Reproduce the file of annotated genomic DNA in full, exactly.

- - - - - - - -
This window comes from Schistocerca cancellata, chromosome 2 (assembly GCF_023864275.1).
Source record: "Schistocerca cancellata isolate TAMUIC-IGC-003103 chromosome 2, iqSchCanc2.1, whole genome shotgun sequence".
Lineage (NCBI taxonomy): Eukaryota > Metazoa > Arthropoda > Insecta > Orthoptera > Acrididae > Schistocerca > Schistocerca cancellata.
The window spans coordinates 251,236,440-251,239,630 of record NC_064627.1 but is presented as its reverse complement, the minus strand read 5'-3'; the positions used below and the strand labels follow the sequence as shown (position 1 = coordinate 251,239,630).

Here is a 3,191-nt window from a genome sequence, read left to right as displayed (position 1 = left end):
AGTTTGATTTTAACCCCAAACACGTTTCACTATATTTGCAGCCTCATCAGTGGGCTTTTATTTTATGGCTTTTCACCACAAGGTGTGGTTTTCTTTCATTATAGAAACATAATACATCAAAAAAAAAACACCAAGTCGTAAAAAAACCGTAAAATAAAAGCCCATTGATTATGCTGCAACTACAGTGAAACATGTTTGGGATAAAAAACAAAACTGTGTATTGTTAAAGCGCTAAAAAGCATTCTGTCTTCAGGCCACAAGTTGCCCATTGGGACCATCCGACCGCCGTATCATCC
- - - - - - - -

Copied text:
This window comes from Schistocerca cancellata, chromosome 2 (assembly GCF_023864275.1).
Source record: "Schistocerca cancellata isolate TAMUIC-IGC-003103 chromosome 2, iqSchCanc2.1, whole genome shotgun sequence".
Lineage (NCBI taxonomy): Eukaryota > Metazoa > Arthropoda > Insecta > Orthoptera > Acrididae > Schistocerca > Schistocerca cancellata.
The window spans coordinates 251,236,440-251,239,630 of record NC_064627.1 but is presented as its reverse complement, the minus strand read 5'-3'; the positions used below and the strand labels follow the sequence as shown (position 1 = coordinate 251,239,630).

Here is a 3,191-nt window from a genome sequence, read left to right as displayed (position 1 = left end):
AGTTTGATTTTAACCCCAAACACGTTTCACTATATTTGCAGCCTCATCAGTGGGCTTTTATTTTATGGCTTTTCACCACAAGGTGTGGTTTTCTTTCATTATAGAAACATAATACATCAAAAAAAAAACACCAAGTCGTAAAAAAACCGTAAAATAAAAGCCCATTGATTATGCTGCAACTACAGTGAAACATGTTTGGGATAAAAAACAAAACTGTGTATTGTTAAAGCGCTAAAAAGCATTCTGTCTTCAGGCCACAAGTTGCCCATTGGGACCATCCGACCGCCGTATCATCC